産地直送 The Filmmakers’ Market Is Now Open!
The Filmmakers’ Market is a new marketplace for documentaries that tears down the walls separating Japanese filmmakers and foreign viewers and allows filmmakers to bring their English-subtitled works in for direct sale, kind of like a farmer’s fresh produce market. We plan to feature not only Japanese but also other Asian documentaries. All of the DVDs are packaged by the directors and producers themselves, so some may have only Japanese on the package or in the booklet (we note as such below), but and all of them have English subtitles.
Total running time: Approx. 114 min. / color
沖縄スパイ戦史 *This title is available at Vimeo-on-Demand for private home use only. *Educational streaming licenses are available at Alexander Street. The Battle of Okinawa, in which the arrival of US troops at the end of World War II led to the death of more than 200,000 people, including civilians. Behind it lies a hidden history: […]
Total running time: Approx. . / color
This title is available at Vimeo-on-Demand for private home use only. Educational streaming licenses are available at Alexander Street Synopsis: In Henoko, the construction of the U.S. Marine Corps base continues despite the objections of 80% of Okinawans. In Takae, the Government deployed over 1,000 riot police officers to facilitate the construction of MV-22 Osprey […]
Total running time: Approx. 119 minutes. / color
Little Voices from Fukushima is a documentary film dedicated to Japanese mothers and children living in the post-meltdown world of the Fukushima Daiichi nuclear power plant disaster. In the course of telling their stories, Director Hitomi Kamanka takes us to Belarus, where we learn from mothers who experienced the Chernobyl nuclear disaster twenty eight years ago.
Total running time: Approx. 105 minutes. / color
Iwaishima Island, part of Kaminoseki City in Yamaguchi Prefecture. On this island in the Seto Inland Sea, the 500 residents have been living by helping each other and sharing things, since that was what was necessary to live in such a harsh natural environment.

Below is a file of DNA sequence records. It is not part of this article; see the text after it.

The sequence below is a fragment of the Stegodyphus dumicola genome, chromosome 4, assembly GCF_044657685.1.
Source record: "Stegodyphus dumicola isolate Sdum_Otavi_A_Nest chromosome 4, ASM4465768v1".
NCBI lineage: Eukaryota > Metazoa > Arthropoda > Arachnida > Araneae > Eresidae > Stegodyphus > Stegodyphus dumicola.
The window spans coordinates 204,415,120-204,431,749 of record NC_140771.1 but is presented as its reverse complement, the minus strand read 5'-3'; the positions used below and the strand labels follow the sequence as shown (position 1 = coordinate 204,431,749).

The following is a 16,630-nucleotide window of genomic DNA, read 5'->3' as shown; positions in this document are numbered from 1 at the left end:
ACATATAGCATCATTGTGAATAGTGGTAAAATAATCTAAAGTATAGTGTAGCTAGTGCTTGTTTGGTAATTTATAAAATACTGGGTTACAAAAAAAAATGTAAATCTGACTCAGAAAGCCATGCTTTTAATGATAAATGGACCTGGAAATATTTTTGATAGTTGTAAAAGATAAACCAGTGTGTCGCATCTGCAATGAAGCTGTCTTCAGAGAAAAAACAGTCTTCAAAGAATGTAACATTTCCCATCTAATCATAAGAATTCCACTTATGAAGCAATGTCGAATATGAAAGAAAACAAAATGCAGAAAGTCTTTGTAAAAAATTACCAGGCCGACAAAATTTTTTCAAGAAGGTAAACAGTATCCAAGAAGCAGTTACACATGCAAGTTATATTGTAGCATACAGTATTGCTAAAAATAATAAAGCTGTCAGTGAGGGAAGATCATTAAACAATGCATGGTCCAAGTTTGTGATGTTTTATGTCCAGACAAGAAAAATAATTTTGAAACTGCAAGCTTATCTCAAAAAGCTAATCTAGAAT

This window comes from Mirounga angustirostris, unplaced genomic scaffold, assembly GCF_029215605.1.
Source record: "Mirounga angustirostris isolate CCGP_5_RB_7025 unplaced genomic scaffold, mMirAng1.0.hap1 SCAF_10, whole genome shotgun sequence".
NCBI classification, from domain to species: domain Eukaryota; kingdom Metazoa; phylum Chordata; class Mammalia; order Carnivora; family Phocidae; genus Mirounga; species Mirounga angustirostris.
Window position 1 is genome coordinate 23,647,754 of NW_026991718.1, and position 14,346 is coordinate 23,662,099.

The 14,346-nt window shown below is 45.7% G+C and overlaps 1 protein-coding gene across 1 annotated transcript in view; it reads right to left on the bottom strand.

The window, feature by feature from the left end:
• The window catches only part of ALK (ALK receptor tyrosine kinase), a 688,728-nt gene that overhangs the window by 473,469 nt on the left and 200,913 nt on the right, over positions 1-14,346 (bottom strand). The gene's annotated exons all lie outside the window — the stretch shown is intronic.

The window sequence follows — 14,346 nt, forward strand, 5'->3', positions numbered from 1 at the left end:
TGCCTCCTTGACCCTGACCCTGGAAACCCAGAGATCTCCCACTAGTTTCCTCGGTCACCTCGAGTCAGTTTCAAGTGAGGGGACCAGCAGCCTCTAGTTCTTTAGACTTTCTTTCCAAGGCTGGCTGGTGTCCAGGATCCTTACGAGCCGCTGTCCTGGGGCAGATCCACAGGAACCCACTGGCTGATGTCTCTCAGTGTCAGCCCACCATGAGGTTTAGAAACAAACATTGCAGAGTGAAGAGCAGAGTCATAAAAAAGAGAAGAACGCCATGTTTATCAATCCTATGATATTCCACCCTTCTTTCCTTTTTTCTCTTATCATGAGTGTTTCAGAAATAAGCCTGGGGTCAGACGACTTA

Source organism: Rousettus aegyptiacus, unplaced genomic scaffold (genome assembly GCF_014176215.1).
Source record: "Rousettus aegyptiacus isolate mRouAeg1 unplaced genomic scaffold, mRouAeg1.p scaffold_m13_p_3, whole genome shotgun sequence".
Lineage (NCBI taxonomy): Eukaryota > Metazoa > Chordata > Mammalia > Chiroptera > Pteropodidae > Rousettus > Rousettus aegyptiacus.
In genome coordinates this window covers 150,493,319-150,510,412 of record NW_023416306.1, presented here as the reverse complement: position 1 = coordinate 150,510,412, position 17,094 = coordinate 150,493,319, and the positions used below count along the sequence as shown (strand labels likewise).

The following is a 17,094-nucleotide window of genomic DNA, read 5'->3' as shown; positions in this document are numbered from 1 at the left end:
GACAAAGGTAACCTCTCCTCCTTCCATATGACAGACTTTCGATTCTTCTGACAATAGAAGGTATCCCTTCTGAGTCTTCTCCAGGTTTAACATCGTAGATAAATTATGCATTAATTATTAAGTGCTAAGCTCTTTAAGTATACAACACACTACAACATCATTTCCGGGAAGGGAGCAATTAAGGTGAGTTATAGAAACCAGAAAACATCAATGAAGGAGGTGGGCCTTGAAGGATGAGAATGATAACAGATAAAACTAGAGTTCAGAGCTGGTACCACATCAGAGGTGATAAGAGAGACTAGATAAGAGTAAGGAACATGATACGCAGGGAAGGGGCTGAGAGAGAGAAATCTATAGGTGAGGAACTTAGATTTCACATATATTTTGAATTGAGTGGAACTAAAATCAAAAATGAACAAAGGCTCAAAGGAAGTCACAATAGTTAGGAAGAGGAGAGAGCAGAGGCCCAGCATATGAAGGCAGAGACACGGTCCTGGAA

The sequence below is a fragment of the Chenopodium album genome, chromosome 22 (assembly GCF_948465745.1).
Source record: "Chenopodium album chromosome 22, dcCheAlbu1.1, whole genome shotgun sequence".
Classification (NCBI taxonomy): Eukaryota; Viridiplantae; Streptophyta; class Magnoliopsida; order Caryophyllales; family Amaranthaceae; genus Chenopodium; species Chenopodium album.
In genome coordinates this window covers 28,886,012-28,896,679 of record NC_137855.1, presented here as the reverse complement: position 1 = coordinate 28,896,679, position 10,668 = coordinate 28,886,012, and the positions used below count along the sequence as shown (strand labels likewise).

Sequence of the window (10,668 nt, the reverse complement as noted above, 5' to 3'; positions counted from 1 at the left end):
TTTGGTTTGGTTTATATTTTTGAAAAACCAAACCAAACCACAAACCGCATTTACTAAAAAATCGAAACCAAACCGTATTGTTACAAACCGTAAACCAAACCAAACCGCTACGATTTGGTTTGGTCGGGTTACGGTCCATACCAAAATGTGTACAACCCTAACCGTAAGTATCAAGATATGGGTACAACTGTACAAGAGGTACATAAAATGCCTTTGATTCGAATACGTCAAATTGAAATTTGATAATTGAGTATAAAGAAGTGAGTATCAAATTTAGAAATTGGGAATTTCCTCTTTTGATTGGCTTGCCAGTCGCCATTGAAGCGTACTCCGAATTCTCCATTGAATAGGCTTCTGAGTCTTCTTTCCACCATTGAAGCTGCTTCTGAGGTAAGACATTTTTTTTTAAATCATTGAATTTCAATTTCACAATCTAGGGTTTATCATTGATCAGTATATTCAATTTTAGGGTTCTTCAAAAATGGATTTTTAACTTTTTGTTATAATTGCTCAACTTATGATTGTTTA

Total running time: Approx. 130 minutes. / color
A hundred thousand non-combatants—one in four Okinawans—died in the brutal Battle of Okinawa at the end of World War II. Postwar, the U.S. military forcibly constructed military bases throughout Okinawa. Even today, 43 years since Okinawa’s reversion to Japan and 70 years since the war, 74% of all U.S. military facilities in Japan are crowded onto the Okinawan islands.
Total running time: Approx. 108 minutes.. / color
In Kaizuka City, Osaka, the family-run Kitaide butcher shop makes its living by raising and slaughtering cattle, selling the meat. From the moment of tension when the hammer drops on the forehead of the cow, cattle are transformed into meat through practiced movements. This labor, traditionally the work of the Burakumin, the outcastes of feudal Japan, is passed down to the next generation by parents, who hope their children will not encounter discrimination as they have. People live by eating the lives of others. This is a record of a family who looks into the nature of life, every single day.
Total running time: Approx. 74 minutes. / color
No one could have ever imagined the absurd fate awaiting Mirror’s Quest and the other horses of Fukushima: almost dying in the tsunami; exposed to radiation inside the 20 km exclusion zone surrounding the nuclear meltdown; left for weeks without fodder; shut away in stables for months because of government red tape.
Total running time: Approx. 109 minutes. / color
The Enei district of Minami Soma town lies within the 20 km exclusion zone around the Fukushima Daiichi Nuclear Power Plant. In early April 2011, immediately after the devastating tsunami and nuclear meltdown forced people to evacuate the area, filmmaker Yoju Matsubayashi rushed here with relief goods. From a chance meeting with city councilor Kyoko Tanaka, he began making this film. Living together with the evacuees in school classrooms designated as temporary refuge centers, he captured an extraordinary period in the lives of the local people. Interspersed with humorous episodes and deep emotions, the film delves into memories of a local culture that has been taken away by the tragedy.
Total running time: Approx. 106 minutes. / color
Inspired by the documentaries of the great Shohei Imamura, under whom the filmmaker studied, this film explores the lives of Japanese soldiers who chose not to return to Japan when the war finished, but who stayed behind in Southeast Asia to build new lives for themselves.
Total running time: Approx. 59 minutes. / color
Being the last geisha in Yoshiwara, the only licensed pleasure quarter in megalopolis Edo, which became present-day Tokyo, means she stood at the end of a 400-year-old lineage of women entertainers. From childhood she trained daily in the traditional arts of music and dance, and though she had to sacrifice the kind of domestic bliss most Japanese girls longed for, she built an incredibly full, fiercely independent career before, during and after WWII, “all for the best.” The Madame is sharp—sharper than most of the men she performs in front of—and we’re lucky to have her and the age she outlived together on film. by Robert Campbell, Professor of Japanese Literature, University of Tokyo